Study: Fruit Flies Offer Fertility Clues
Prash Rangan, assistant professor of biological sciences. (Photo by Paul Miller)
ALBANY, N.Y. (September 14, 2016) – Prash Rangan may have an answer for millions of couples experiencing infertility and it comes from an unexpected source – fruit flies.
In a new Nature Communications study, Rangan, an assistant professor of biological sciences and a member of The RNA Institute, along with his graduate assistant Alicia McCarthy, and researchers in Portugal at Instituto Gulbenkian de Ciencia and the University of Algarve, have discovered that fruit flies contain a molecular “alarm clock” – similar to humans – which could explain female fertility problems.
At the start of reproductive life, a woman’s ovary contains thousands of immature small eggs – also known as ovules – which can sit in a hibernation-like state for several decades. Until now, it was relatively unknown what triggers the genes of these eggs to “wake up” so they can grow and prepare for ovulation.
By conducting a series of genetic experiments, Rangan and the research team determined fruit fly ovules also have a resting period. Their results further revealed the timing for these eggs to awake is directly programed into their chromosomes during formation through a protein called dKDM5.
The researchers believe dKDM5 also activates the alarm clock of human ovules. Defects in the protein may cause a woman to become infertile as her ovules would fail to wake up from hibernation at the correct time.
Ovarian follicle of fruit fly, with chromosomes stained in green and dKDM5 protein stained in red. (Photo credit: Paulo Navarro-Costa, IGC)
“There’s not a clear understanding of the genetic basis behind infertility,” Rangan said. “Our collaborative work on fruit flies is helping to explain exactly what makes an ovule activate its genes at a specific time. We see this as a potential first step to deriving therapies which can help correct human female fertility issues.”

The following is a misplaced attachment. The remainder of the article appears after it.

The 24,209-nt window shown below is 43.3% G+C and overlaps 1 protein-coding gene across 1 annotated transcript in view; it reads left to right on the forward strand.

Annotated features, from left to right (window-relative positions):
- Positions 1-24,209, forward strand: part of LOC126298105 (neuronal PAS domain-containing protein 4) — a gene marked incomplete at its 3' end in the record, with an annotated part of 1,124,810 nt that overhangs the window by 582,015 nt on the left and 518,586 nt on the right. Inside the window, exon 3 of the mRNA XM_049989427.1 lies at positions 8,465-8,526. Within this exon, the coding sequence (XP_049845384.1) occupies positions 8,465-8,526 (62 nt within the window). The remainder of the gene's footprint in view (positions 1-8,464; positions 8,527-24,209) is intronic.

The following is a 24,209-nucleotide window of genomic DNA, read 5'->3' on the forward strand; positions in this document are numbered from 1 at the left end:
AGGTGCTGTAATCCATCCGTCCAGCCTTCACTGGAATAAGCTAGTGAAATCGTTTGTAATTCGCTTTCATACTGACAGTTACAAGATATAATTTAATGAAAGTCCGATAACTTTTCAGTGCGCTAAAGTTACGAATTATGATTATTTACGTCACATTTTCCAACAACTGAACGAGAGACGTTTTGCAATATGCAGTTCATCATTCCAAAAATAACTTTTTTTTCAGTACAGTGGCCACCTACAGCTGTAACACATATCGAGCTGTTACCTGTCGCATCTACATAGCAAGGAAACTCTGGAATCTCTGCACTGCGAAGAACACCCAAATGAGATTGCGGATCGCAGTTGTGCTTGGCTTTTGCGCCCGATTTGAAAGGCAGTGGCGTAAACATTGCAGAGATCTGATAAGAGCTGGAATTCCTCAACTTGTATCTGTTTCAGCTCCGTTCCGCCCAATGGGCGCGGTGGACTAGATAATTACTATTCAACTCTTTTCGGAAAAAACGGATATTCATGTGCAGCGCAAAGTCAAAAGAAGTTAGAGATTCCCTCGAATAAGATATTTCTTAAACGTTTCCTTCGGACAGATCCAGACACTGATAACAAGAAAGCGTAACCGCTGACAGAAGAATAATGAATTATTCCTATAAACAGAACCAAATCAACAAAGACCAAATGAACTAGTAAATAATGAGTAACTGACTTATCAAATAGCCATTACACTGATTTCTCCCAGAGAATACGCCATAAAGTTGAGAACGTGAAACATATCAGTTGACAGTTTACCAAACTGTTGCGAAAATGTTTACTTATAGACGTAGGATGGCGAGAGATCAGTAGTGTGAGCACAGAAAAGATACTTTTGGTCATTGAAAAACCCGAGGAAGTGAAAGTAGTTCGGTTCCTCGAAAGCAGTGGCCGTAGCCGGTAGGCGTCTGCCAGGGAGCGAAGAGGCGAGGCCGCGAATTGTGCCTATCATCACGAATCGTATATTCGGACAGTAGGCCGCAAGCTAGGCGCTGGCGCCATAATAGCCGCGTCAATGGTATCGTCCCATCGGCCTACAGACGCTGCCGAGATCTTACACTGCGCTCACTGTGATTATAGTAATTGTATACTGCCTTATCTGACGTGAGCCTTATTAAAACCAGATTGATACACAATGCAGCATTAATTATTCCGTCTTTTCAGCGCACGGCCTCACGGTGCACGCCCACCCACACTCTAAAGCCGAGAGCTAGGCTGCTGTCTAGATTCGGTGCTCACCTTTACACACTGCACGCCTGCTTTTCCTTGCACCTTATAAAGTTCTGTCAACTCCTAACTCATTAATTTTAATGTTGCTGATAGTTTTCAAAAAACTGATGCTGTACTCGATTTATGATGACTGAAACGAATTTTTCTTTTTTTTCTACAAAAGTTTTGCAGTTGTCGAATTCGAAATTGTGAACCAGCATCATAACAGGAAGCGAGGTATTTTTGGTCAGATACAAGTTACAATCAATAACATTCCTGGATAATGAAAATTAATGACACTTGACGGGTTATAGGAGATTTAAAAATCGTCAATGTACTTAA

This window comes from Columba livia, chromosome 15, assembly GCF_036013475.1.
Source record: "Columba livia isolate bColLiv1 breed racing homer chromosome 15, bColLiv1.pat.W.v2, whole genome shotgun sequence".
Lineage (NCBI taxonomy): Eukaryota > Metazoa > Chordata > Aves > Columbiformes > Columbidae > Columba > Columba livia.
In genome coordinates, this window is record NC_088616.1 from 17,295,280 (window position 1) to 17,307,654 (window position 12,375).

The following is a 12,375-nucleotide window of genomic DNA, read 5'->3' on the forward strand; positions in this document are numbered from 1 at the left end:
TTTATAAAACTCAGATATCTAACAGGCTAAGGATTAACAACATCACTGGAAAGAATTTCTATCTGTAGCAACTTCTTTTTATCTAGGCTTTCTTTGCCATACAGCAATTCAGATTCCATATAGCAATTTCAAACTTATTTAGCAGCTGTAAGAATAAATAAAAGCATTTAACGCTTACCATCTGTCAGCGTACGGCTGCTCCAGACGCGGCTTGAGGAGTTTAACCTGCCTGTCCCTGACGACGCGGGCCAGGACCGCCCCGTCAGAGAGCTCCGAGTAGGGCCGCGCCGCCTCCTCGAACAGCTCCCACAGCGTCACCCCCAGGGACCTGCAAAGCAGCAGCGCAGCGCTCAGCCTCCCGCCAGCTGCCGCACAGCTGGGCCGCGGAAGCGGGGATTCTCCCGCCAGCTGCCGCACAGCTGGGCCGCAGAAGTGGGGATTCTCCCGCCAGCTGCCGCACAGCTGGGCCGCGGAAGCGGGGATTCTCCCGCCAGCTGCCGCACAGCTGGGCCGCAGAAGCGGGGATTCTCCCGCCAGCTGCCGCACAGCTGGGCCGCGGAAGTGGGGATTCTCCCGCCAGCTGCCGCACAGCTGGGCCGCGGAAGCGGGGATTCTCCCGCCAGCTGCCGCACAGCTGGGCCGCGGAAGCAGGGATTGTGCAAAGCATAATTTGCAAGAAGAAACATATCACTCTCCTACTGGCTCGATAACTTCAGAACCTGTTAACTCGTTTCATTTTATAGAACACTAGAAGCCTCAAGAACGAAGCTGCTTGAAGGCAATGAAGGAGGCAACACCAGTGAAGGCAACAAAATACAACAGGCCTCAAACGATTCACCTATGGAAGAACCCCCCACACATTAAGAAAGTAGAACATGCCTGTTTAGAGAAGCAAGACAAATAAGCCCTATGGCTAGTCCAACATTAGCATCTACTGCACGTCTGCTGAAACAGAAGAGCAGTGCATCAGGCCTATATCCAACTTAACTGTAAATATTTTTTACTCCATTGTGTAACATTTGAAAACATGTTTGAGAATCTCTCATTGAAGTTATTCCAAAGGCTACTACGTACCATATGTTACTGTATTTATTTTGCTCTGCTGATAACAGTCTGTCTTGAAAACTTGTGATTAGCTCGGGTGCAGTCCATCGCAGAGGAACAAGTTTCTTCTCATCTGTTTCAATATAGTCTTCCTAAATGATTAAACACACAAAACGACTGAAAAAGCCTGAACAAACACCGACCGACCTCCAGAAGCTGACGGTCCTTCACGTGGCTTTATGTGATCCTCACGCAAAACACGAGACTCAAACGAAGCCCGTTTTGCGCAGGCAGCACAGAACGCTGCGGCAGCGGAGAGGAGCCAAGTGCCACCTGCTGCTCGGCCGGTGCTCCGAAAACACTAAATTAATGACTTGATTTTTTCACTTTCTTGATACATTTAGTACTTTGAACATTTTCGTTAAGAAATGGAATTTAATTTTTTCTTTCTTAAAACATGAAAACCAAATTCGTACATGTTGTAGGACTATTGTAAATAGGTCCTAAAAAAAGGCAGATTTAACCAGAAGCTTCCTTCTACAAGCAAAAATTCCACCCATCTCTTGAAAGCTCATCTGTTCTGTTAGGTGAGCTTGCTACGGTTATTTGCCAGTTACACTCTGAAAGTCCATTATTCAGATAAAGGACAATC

Rangan said the next step is to further study the dKDM5 protein and its role in egg development. The researchers are also determining why the molecular alarm clock is set during an ovules formation – long before it needs to be awakened.
For Alicia McCarthy, that means more research. She joined the Rangan Lab as a first-year graduate student in 2014 after earning her undergraduate biology degree from UAlbany.
“Prash [Rangan] has been a really great mentor for me,” said McCarthy, a native of Colonie, N.Y. “He’s passionate about his research and open to collaboration with students. I’ve been able to take a lead on developing this project. It has been an incredible opportunity.”
McCarthy is continuing to work closely with Rangan and project co-authors Rui Martinho and Paulo Navarro-Costa. The team’s research is funded by Fundação para a Ciência e a Tecnologia (Portugal) and the National Institutes of Health (NIH). Their findings were recently featured in Science Daily and Phys.org.
Learn more about Rangan by visiting his official UAlbany faculty page.
For more news, subscribe to UAlbany's RSS headline feeds
About the University at Albany
A comprehensive public research university, the University at Albany-SUNY offers more than 120 undergraduate majors and minors and 125 master's, doctoral, and graduate certificate programs. UAlbany is a leader among all New York State colleges and universities in such diverse fields as atmospheric and environmental sciences, business, public health, health sciences, criminal justice, emergency preparedness, engineering and applied sciences, informatics, public administration, social welfare, and sociology taught by an extensive roster of faculty experts. It also offers expanded academic and research opportunities for students through an affiliation with Albany Law School. With a curriculum enhanced by 600 study-abroad opportunities, UAlbany launches great careers.